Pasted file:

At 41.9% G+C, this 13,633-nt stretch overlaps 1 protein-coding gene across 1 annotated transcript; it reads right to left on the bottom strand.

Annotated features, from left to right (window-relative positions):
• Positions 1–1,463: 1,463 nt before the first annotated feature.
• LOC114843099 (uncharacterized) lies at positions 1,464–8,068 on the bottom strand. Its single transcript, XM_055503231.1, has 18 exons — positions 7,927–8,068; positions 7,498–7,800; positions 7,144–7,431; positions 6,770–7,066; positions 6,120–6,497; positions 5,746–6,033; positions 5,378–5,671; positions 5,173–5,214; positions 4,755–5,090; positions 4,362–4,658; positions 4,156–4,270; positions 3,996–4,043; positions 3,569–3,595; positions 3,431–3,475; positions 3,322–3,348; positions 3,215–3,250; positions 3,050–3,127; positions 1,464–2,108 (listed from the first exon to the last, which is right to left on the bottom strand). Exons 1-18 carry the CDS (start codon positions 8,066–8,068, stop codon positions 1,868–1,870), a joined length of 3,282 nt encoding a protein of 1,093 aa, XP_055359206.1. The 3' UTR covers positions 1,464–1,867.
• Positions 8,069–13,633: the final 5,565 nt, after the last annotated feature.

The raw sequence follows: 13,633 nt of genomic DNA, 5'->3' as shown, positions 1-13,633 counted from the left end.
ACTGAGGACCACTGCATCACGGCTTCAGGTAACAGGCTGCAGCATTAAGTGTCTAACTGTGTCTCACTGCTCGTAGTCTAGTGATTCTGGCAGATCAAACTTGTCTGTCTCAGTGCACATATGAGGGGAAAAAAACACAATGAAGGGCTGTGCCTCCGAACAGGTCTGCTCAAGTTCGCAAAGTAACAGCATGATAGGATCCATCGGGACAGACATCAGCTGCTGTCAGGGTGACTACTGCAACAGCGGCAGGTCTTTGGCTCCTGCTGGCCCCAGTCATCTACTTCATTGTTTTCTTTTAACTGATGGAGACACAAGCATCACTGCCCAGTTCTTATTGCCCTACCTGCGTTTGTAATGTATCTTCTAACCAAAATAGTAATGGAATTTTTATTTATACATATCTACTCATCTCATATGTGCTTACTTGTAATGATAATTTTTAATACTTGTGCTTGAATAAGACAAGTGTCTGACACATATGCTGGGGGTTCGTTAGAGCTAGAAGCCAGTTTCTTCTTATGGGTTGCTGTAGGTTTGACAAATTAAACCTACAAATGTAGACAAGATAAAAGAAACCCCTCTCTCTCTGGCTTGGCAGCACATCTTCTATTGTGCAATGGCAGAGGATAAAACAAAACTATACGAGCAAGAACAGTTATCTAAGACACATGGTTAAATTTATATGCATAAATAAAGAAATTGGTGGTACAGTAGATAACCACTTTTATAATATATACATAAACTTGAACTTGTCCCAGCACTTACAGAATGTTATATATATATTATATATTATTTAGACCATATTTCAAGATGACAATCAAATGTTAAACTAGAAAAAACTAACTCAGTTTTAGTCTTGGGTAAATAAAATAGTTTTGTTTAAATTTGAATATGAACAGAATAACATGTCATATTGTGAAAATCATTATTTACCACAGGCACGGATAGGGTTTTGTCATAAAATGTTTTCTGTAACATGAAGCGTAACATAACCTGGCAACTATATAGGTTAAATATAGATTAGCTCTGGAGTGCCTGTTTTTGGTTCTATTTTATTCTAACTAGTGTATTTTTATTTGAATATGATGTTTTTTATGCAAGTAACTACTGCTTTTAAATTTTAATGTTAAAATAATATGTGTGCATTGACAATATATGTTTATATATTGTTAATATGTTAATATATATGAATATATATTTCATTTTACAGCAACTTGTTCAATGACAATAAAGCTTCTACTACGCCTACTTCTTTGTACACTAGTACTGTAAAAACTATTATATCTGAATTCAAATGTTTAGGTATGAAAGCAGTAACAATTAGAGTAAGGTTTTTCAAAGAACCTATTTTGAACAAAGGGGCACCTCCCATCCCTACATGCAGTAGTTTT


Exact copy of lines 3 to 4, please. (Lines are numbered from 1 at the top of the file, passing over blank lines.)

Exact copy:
• Positions 1–1,463: 1,463 nt before the first annotated feature.
• LOC114843099 (uncharacterized) lies at positions 1,464–8,068 on the bottom strand. Its single transcript, XM_055503231.1, has 18 exons — positions 7,927–8,068; positions 7,498–7,800; positions 7,144–7,431; positions 6,770–7,066; positions 6,120–6,497; positions 5,746–6,033; positions 5,378–5,671; positions 5,173–5,214; positions 4,755–5,090; positions 4,362–4,658; positions 4,156–4,270; positions 3,996–4,043; positions 3,569–3,595; positions 3,431–3,475; positions 3,322–3,348; positions 3,215–3,250; positions 3,050–3,127; positions 1,464–2,108 (listed from the first exon to the last, which is right to left on the bottom strand). Exons 1-18 carry the CDS (start codon positions 8,066–8,068, stop codon positions 1,868–1,870), a joined length of 3,282 nt encoding a protein of 1,093 aa, XP_055359206.1. The 3' UTR covers positions 1,464–1,867.